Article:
Re: Too many fish?
- From: "Jay Kaner" <skinup@xxxxxxxx>
- Date: Sun, 16 Apr 2006 18:12:06 GMT
"netDenizen" <not@xxxxxxxxx> wrote in message
Jay Kaner wrote:
I can get the testing kits ...and i think i'll get some of the other
testing kits mentioned around and about in some of the other posts in
here, too. That way i'll know what state my water's in.
But what i can't get my head round is this... (I'll cut and paste a
couple of MangroveJacks comments to explain what i mean)
"It is really quite silly even considering adding "warm-water,
soft-acidic" fish (neon tetras, red-tail sharks etc) to "cold-water,
hard-alkaline" fish (goldfish, live-bearers etc)environments"
"Get another aquarium if you are serious about
keeping warm-water soft-acidic type fish"
Now, at the moment my tank has a mix of "warm-water,
soft-acidic" type fish (which i'm assuming to mean my 'tropical' fish in
general) and "cold-water, hard-alkaline" type fish. i.e the goldfish,
the orfe and the black moors.
MangorveJack's (and others) advice is to have separate tanks for the two
types of fish, which I am going to do. I am on the lookout for a 4' tank
for the tropical fish, and to keep my 2' tank (minus the heater) for the
goldfish, the orfe and the black moors.
Here's the bit i'm struggling with...
I will have two tanks. And i have two types of fish. A tank for each
type of fish.
But i only have one type of water, the one (whatever type it is?) that
comes out of my tap.
That same tap water will go in both tanks, yet each tank needs different
water for the different types of fish...one soft-acidic and the other one
hard-alkaline. How can that be done when i only have the 'one' type of
water that comes out of my tap??
Do you see what i mean?
You can adjust fundamental water chemistry as follows:
If your tap water is (too) soft, you can use a bag of "crushed coral"
limestone in your filter to add carbonate hardness and buffer pH. I do
this to prevent any sudden "pH crashes". Some people use chunks of
limestone and even a full limestone substrate. I started in my current
soft-water town with a crushed limestone substrate, because I was coming
from a hard water area. With limestone substrate my plants did not do
really well, so after 2 years I changed to sand/gravel/clay/peat - and
curently use commercial plant substrate. There are also jars of buffer
powder available in pet shops, and I recently purchased Seachem Alkaline
Buffer and Seachem Equlibrium (adds sulphates) - haven't played with them
If your tap water is very hard, you can get a reverse osmosis system that
will remove almost all dissolved minerals and other things yielding pure
water. You'd need to add some minerals back in before using the RO water
in the aquarium. You can also/ instead filter with peat to obtain
"brownish" Amazon-type water if desired.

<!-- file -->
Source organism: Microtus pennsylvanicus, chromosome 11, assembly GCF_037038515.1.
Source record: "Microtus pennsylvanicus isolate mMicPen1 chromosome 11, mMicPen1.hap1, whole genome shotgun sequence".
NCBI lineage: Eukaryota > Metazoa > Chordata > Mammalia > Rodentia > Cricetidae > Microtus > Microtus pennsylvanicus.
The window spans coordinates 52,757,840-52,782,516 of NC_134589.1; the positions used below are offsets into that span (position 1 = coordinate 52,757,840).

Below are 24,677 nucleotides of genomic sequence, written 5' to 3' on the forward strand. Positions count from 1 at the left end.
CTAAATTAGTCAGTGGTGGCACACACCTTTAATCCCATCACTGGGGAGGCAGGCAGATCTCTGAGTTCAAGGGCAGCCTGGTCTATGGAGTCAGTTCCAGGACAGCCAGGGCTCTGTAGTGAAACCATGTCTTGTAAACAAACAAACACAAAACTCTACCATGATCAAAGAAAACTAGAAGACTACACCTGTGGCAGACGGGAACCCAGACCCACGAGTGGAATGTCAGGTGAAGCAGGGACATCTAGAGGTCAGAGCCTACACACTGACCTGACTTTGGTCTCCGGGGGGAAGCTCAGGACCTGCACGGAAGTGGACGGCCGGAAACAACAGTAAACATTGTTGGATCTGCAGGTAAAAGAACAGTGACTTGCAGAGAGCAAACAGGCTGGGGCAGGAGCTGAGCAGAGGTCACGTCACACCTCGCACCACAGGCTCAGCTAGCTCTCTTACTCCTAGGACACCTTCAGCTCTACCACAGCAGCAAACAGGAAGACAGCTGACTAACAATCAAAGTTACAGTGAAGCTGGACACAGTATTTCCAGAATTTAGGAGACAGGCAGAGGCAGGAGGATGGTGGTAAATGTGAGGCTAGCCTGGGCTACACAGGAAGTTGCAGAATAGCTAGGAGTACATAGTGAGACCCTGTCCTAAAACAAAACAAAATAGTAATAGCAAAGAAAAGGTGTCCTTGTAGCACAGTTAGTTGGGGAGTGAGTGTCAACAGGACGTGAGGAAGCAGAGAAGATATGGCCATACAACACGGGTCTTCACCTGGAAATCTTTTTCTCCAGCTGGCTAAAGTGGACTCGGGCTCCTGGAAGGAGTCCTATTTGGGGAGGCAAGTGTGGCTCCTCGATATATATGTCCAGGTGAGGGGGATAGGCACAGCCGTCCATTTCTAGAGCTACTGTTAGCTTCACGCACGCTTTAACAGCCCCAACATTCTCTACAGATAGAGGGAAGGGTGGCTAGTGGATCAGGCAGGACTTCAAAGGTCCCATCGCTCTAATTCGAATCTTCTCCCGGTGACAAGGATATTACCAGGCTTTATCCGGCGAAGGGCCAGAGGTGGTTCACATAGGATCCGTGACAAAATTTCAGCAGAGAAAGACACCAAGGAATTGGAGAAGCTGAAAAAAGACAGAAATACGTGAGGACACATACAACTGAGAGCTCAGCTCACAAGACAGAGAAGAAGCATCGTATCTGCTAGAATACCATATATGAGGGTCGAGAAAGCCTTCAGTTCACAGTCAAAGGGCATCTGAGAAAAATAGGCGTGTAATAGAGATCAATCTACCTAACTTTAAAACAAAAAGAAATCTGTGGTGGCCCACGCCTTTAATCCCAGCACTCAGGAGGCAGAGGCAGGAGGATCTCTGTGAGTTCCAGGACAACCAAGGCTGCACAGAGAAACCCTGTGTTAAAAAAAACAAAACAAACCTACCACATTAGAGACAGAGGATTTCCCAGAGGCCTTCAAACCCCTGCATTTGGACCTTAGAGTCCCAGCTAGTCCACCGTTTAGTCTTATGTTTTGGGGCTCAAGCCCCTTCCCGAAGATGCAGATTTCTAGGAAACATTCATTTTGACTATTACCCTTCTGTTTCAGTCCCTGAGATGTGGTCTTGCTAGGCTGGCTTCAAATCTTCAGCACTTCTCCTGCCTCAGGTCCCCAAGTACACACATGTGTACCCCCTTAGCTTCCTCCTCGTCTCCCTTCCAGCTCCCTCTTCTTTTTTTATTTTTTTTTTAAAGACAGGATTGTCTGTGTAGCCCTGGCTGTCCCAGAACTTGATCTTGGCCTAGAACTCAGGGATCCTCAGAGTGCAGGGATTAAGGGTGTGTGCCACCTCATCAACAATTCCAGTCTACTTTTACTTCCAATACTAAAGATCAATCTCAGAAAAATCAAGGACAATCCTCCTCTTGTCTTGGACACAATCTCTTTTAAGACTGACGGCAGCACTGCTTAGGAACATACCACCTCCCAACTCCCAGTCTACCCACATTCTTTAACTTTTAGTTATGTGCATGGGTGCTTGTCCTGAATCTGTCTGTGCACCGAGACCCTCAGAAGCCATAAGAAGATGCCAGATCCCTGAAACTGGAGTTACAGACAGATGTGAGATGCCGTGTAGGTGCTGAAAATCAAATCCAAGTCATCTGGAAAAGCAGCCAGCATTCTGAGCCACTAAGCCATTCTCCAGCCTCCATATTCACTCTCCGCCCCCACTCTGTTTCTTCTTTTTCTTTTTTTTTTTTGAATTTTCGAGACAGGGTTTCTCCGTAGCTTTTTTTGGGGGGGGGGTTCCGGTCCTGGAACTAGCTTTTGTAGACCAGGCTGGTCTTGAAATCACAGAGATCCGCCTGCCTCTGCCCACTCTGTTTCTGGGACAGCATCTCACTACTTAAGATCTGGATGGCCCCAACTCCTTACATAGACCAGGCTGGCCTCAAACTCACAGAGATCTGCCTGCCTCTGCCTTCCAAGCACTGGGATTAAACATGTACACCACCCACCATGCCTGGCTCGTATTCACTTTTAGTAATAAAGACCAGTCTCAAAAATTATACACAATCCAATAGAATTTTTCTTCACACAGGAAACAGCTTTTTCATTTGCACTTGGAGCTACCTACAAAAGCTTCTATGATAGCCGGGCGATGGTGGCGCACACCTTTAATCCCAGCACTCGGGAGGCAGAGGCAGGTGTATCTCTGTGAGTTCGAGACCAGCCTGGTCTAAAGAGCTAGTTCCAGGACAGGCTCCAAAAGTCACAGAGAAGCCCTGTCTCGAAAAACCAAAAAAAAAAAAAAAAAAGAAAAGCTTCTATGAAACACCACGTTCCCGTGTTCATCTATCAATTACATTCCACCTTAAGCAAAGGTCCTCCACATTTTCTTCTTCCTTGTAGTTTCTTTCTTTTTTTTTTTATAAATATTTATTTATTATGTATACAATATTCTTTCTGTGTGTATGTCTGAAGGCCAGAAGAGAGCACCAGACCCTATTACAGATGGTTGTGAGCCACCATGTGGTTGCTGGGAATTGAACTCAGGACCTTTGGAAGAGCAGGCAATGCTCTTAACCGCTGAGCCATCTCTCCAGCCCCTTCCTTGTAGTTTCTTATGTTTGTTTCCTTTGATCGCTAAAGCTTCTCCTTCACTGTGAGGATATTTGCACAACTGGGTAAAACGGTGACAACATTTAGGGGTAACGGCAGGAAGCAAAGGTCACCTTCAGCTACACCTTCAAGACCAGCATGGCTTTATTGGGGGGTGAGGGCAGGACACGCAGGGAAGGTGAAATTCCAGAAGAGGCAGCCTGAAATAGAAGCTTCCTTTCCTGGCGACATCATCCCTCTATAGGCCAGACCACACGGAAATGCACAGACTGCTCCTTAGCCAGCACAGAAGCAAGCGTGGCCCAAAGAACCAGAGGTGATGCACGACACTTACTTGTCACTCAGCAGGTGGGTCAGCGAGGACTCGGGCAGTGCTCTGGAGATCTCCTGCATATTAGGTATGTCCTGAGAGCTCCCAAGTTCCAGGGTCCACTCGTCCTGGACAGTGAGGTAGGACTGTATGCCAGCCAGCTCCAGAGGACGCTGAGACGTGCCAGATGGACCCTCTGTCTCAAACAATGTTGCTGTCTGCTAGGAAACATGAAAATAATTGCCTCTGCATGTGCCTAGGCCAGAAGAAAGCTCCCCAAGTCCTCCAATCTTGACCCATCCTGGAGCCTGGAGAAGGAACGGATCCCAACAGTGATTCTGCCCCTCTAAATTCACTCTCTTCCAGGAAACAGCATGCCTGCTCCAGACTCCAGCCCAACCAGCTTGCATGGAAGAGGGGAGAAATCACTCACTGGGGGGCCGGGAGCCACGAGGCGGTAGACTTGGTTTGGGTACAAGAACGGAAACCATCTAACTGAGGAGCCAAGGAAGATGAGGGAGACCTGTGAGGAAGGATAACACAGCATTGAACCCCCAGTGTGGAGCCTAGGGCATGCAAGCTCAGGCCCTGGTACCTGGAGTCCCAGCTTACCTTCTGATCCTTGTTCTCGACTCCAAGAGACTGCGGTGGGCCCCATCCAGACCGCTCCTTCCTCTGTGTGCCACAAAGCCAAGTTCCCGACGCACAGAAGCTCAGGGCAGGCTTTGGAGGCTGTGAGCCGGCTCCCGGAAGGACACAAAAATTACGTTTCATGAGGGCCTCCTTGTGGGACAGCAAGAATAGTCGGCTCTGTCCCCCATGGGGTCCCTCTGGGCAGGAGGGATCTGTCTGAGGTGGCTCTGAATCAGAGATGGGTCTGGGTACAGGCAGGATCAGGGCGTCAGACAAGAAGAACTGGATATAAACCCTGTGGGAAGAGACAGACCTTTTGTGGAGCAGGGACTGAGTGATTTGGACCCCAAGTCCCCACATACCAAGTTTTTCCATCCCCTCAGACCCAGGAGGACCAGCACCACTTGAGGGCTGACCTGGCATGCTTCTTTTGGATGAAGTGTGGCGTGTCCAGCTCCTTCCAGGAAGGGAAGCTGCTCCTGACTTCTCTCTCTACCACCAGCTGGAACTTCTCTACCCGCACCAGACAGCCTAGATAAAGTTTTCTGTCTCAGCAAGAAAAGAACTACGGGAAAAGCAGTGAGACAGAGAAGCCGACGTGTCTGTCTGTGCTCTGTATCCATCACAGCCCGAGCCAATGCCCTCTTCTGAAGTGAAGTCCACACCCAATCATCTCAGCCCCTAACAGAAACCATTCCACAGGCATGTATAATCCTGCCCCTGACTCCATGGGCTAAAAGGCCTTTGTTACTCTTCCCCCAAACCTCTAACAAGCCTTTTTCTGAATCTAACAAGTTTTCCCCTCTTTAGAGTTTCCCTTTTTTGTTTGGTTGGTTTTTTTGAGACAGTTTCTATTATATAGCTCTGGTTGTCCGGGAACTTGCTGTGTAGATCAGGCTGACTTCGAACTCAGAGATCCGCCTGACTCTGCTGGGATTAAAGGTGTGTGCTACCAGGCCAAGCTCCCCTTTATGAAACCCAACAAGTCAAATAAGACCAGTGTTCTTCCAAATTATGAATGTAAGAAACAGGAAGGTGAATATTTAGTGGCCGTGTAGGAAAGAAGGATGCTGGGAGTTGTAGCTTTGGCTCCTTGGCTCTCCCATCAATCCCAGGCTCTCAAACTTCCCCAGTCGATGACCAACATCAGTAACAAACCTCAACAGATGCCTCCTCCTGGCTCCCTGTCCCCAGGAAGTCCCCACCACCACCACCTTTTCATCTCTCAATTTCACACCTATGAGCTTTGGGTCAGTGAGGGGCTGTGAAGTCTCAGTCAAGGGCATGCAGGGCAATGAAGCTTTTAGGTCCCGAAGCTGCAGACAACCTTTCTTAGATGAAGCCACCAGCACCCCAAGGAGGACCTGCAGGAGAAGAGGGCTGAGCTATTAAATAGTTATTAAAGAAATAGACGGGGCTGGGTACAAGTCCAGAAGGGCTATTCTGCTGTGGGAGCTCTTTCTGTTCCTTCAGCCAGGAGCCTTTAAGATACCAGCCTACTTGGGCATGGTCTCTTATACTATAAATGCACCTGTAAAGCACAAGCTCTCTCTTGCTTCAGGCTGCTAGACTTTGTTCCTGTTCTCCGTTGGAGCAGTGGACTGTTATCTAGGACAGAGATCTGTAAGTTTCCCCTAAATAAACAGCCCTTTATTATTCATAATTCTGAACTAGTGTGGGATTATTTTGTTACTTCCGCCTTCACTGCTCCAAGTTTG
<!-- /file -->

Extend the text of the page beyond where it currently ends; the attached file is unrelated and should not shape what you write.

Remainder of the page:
Most tap water is just fine for most fish, and it's probably best not to
mess with it. Testing your water is good, to know what you have. Test both
the tapwater and the aquarium water. Typically tap water pH may change due
to degassing over time, so test tap water direct and from a glass that's
been standing for a day, if you're interested.
The other posters' comments about mixing goldfish with tropical fish are
not just related to water chemistry; in fact most tropicals would be happy
in warmish goldfish water, but they're very different types of fish.
Goldfish: slow, grow very large, eat many plants, will devour small
tropical fish, are harassed by some tropical fish, considered cool water
fish but actually do well at "tropical" temperatures. "Tropical" fish are
very varied. People set up species tanks of mainly one family of fish
e.g. rainbowfish, regional tanks with say, compatible fish from the Amazon
region, or aquascaped aquariums representing a particular aquatic
environment (faster-flowing river, slower-flowing river bank, shallow
lake...). Many folks just set up an attractive planted community aquarium
with fish that get along and look nice - I try to do that.
Happy aquarium keeping! For information and ideas there are lots of good
books, websites, public aquariums and discussion groups.
thanks for all that. As I've said elsewhere in this thread, i'm not going
to mess with things unless i really have to. The fish seem happy enough as
they are but I will be getting a bigger tank for cold and tropical. I'm
going to go for the planted look in the tropical tank. Some of the tanks I
have seen that are full of plants look really nice, and then just add a few
more fish. Actually, i think i'll just keep the tropical fish i already
have and add a big shoal of neon tetras if they go with what i have.
I'll get the testing kits too. Try and keep 'em healthy!!
Once again..cheers for that.
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